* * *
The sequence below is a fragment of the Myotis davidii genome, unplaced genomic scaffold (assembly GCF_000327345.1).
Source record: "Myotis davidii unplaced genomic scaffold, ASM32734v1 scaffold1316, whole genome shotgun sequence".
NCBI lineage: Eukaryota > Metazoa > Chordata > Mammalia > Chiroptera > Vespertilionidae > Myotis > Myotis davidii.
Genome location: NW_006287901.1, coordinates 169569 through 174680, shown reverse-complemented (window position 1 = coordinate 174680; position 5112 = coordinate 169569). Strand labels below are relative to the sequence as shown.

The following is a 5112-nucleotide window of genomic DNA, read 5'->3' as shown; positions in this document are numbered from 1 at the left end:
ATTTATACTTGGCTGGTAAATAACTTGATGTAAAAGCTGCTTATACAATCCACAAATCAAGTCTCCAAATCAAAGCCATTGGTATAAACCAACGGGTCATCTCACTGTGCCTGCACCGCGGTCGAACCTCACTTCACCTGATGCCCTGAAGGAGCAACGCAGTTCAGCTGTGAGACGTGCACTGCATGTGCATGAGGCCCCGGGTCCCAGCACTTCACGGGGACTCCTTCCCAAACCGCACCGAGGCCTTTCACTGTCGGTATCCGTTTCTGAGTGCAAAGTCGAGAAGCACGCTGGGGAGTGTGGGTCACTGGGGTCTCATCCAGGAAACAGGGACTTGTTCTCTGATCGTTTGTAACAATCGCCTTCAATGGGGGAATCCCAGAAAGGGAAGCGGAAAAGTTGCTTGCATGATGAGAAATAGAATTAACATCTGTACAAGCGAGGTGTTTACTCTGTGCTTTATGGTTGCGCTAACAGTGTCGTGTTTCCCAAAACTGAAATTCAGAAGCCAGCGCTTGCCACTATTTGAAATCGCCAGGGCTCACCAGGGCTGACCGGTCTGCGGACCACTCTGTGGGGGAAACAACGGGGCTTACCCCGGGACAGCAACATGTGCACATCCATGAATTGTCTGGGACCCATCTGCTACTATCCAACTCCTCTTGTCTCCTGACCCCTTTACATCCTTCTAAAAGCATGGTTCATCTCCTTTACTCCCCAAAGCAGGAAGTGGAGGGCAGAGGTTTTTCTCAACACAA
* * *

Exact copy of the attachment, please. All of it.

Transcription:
The sequence below is a fragment of the Myotis davidii genome, unplaced genomic scaffold (assembly GCF_000327345.1).
Source record: "Myotis davidii unplaced genomic scaffold, ASM32734v1 scaffold1316, whole genome shotgun sequence".
NCBI lineage: Eukaryota > Metazoa > Chordata > Mammalia > Chiroptera > Vespertilionidae > Myotis > Myotis davidii.
Genome location: NW_006287901.1, coordinates 169569 through 174680, shown reverse-complemented (window position 1 = coordinate 174680; position 5112 = coordinate 169569). Strand labels below are relative to the sequence as shown.

The following is a 5112-nucleotide window of genomic DNA, read 5'->3' as shown; positions in this document are numbered from 1 at the left end:
ATTTATACTTGGCTGGTAAATAACTTGATGTAAAAGCTGCTTATACAATCCACAAATCAAGTCTCCAAATCAAAGCCATTGGTATAAACCAACGGGTCATCTCACTGTGCCTGCACCGCGGTCGAACCTCACTTCACCTGATGCCCTGAAGGAGCAACGCAGTTCAGCTGTGAGACGTGCACTGCATGTGCATGAGGCCCCGGGTCCCAGCACTTCACGGGGACTCCTTCCCAAACCGCACCGAGGCCTTTCACTGTCGGTATCCGTTTCTGAGTGCAAAGTCGAGAAGCACGCTGGGGAGTGTGGGTCACTGGGGTCTCATCCAGGAAACAGGGACTTGTTCTCTGATCGTTTGTAACAATCGCCTTCAATGGGGGAATCCCAGAAAGGGAAGCGGAAAAGTTGCTTGCATGATGAGAAATAGAATTAACATCTGTACAAGCGAGGTGTTTACTCTGTGCTTTATGGTTGCGCTAACAGTGTCGTGTTTCCCAAAACTGAAATTCAGAAGCCAGCGCTTGCCACTATTTGAAATCGCCAGGGCTCACCAGGGCTGACCGGTCTGCGGACCACTCTGTGGGGGAAACAACGGGGCTTACCCCGGGACAGCAACATGTGCACATCCATGAATTGTCTGGGACCCATCTGCTACTATCCAACTCCTCTTGTCTCCTGACCCCTTTACATCCTTCTAAAAGCATGGTTCATCTCCTTTACTCCCCAAAGCAGGAAGTGGAGGGCAGAGGTTTTTCTCAACACAA